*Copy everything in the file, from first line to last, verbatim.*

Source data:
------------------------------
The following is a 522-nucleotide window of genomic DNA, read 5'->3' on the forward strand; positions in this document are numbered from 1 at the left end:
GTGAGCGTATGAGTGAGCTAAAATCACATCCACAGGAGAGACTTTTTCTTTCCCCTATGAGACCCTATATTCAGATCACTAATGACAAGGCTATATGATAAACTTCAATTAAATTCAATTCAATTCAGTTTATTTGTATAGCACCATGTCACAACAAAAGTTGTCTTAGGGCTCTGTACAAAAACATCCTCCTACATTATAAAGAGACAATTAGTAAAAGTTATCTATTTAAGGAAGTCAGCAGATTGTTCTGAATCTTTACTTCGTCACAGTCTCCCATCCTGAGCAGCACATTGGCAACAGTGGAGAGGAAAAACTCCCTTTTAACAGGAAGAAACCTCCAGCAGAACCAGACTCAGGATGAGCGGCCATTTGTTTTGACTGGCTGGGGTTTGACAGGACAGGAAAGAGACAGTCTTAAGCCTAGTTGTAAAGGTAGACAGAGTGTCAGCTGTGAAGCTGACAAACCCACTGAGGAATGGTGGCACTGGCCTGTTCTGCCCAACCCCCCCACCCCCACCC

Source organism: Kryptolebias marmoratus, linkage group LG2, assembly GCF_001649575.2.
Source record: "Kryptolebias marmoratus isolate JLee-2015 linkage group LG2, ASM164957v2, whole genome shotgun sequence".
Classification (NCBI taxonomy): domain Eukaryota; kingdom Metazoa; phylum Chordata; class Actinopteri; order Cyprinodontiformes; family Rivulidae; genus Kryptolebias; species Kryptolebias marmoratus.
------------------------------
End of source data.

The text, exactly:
The following is a 522-nucleotide window of genomic DNA, read 5'->3' on the forward strand; positions in this document are numbered from 1 at the left end:
GTGAGCGTATGAGTGAGCTAAAATCACATCCACAGGAGAGACTTTTTCTTTCCCCTATGAGACCCTATATTCAGATCACTAATGACAAGGCTATATGATAAACTTCAATTAAATTCAATTCAATTCAGTTTATTTGTATAGCACCATGTCACAACAAAAGTTGTCTTAGGGCTCTGTACAAAAACATCCTCCTACATTATAAAGAGACAATTAGTAAAAGTTATCTATTTAAGGAAGTCAGCAGATTGTTCTGAATCTTTACTTCGTCACAGTCTCCCATCCTGAGCAGCACATTGGCAACAGTGGAGAGGAAAAACTCCCTTTTAACAGGAAGAAACCTCCAGCAGAACCAGACTCAGGATGAGCGGCCATTTGTTTTGACTGGCTGGGGTTTGACAGGACAGGAAAGAGACAGTCTTAAGCCTAGTTGTAAAGGTAGACAGAGTGTCAGCTGTGAAGCTGACAAACCCACTGAGGAATGGTGGCACTGGCCTGTTCTGCCCAACCCCCCCACCCCCACCC

Source organism: Kryptolebias marmoratus, linkage group LG2, assembly GCF_001649575.2.
Source record: "Kryptolebias marmoratus isolate JLee-2015 linkage group LG2, ASM164957v2, whole genome shotgun sequence".
Classification (NCBI taxonomy): domain Eukaryota; kingdom Metazoa; phylum Chordata; class Actinopteri; order Cyprinodontiformes; family Rivulidae; genus Kryptolebias; species Kryptolebias marmoratus.